Strategic observation

Spotlight: Yemeni gov't forces gain more ground from Houthis as fighting escalates in Hodeidah

2018-11-06 02:32:26 (Beijing Time)


by Murad Abdu, Mohamed al-Azaki

SANNA/ADEN, Yemen, Nov. 5 (Xinhua) -- The Yemeni government forces continued on Monday their fight with the Houthi rebels and seized more ground in the country's Red Sea coastal city of Hodeidah, after a a series of airstrikes launched by the Saudi-led coalition.

Forces of Giants Brigades captured three main entrances of the Houthi-controlled Hodeidah and are still attempting to completely besiege the entire city from different directions, an army commander told Xinhua by phone.

Government forces managed to capture the 22nd May hospital, key neighborhoods and AlSaleh city following ferocious fighting with Houthis, leaving scores killed, he said on condition of anonymity.

"The forces loyal to the government have a well-studied military plan and everything is going in the right direction till the moment," the commander said.

"Houthis are retreating backward and failed to carry out counter-offensive attacks because the government forces have modern armored vehicles," he added.

Warplanes of the Saudi-led coalition also participated in the ongoing anti-Houthi offensive in Hodeidah, causing casualties among rebels.

A resident based in the city said the pro-Houthi forces blocked the main roads in Hodeidah with several unused containers and deployed elite soldiers in and around the residential areas.

"The non-stop fighting deprived scores of families from fleeing to outside Hodeidah because no safe exits were available," said the resident, who preferred to remain anonymous.

"Humanitarian organizations should immediately intervene and rescue the besieged families by securing safe roads for fleeing from their war-torn areas," the Hodeidah-based resident said.

Still, two highways were opened for the residents to flee from the approaching clashes, according to pro-government media outlets.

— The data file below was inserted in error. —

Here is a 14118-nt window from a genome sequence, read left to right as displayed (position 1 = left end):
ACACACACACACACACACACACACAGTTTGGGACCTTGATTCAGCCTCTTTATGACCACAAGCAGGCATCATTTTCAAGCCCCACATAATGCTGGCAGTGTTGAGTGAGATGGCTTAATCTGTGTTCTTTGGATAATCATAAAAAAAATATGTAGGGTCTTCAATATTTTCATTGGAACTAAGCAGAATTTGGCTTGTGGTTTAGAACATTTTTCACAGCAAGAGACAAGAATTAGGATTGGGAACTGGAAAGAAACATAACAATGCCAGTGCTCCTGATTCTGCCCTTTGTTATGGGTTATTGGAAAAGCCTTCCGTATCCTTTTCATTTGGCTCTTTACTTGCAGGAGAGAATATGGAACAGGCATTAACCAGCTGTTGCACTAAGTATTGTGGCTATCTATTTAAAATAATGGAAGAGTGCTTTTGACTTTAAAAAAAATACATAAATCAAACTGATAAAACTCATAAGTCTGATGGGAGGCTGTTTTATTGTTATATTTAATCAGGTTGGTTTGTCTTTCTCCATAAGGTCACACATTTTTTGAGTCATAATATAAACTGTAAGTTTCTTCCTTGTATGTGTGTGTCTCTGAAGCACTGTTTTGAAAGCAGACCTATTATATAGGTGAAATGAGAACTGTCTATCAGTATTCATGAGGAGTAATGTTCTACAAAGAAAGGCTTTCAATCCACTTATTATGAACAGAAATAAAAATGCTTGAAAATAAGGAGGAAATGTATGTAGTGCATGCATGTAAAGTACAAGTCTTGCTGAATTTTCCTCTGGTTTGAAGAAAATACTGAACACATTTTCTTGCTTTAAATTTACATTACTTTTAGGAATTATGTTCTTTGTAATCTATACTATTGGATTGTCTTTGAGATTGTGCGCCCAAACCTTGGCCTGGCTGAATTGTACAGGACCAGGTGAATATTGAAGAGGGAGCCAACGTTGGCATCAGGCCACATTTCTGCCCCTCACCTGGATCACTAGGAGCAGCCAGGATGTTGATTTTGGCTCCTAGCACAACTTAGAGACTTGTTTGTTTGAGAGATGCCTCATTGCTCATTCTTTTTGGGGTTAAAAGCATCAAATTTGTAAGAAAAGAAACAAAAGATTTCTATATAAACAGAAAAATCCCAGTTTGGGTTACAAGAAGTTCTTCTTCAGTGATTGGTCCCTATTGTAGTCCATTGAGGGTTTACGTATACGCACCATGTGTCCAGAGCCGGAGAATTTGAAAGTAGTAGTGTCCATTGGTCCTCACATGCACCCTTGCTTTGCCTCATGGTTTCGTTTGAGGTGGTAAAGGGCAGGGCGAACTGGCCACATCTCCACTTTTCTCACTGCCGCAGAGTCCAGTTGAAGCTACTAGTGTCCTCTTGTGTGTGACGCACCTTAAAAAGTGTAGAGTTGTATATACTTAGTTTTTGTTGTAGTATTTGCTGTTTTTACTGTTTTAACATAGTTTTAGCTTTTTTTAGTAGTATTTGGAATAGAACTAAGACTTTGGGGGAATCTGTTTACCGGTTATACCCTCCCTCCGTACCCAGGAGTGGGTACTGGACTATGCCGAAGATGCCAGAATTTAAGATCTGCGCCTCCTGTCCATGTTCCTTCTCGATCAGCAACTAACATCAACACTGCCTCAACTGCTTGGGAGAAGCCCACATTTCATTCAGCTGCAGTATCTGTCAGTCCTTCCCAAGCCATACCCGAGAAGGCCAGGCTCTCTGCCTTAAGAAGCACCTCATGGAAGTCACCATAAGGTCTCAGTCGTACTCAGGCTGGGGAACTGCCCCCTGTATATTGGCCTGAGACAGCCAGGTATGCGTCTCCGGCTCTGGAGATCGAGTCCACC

Meanwhile, Houthi-run Al Masirah TV reported that a food factory worker was killed and seven others wounded when an artillery shell hit the factory earlier the day near Kilo16 road.

An official of the Yemeni government told Xinhua that "Houthis have new tactics and started using underground tunnels to infiltrate behind the advanced soldiers in Hodeidah."

He confirmed that the government forces lost several soldiers before discovering the tunnels that failed to slow down the progress.

Ali Khalaki, an Aden-based professor and military analyst, said the long-awaited military operation to capture Hodeidah has just started and it will achieve the desired goals before the end of November.

"It looks like the coalition-backed government forces received a green light from the international community to end the battle of Hodeidah before the period declared by Washington to begin new negotiations," Khalaki said.

Mohamed Alhouthi, president of pro-Houthi Revolutionary Committee, said the military escalation in Hodeidah "exposes the falsity of the American statements that demanded an immediate cessation of hostilities."

"The killing of civilians will block any future negotiations aimed at bringing peace. We hold the United States along with its allies fully responsible for the crimes against our people," Alhouthi said in a statement.

Hodeidah is the most important and only point of entry for food and basic supplies to Yemen's northern provinces controlled by Houthis, including the capital Sanaa.

The Yemeni government is seeking to expel Houthi rebels out of Hodeidah in recent days despite warnings by international humanitarian agencies.

The impoverished Arab country has been locked into a civil war since the Iran-backed Shiite Houthi rebels overran much of the country militarily and seized all northern provinces, including the capital Sanaa, in 2014.

Saudi Arabia is leading an Arab military coalition that intervened in Yemen in 2015 to support the government of President Abd-Rabbu Mansour Hadi after Houthi rebels forced him into exile.

The United Nations has listed Yemen as the country with the world's biggest humanitarian crisis, with 7 million Yemenis on the brink of famine and cholera causing more than 2,000 deaths.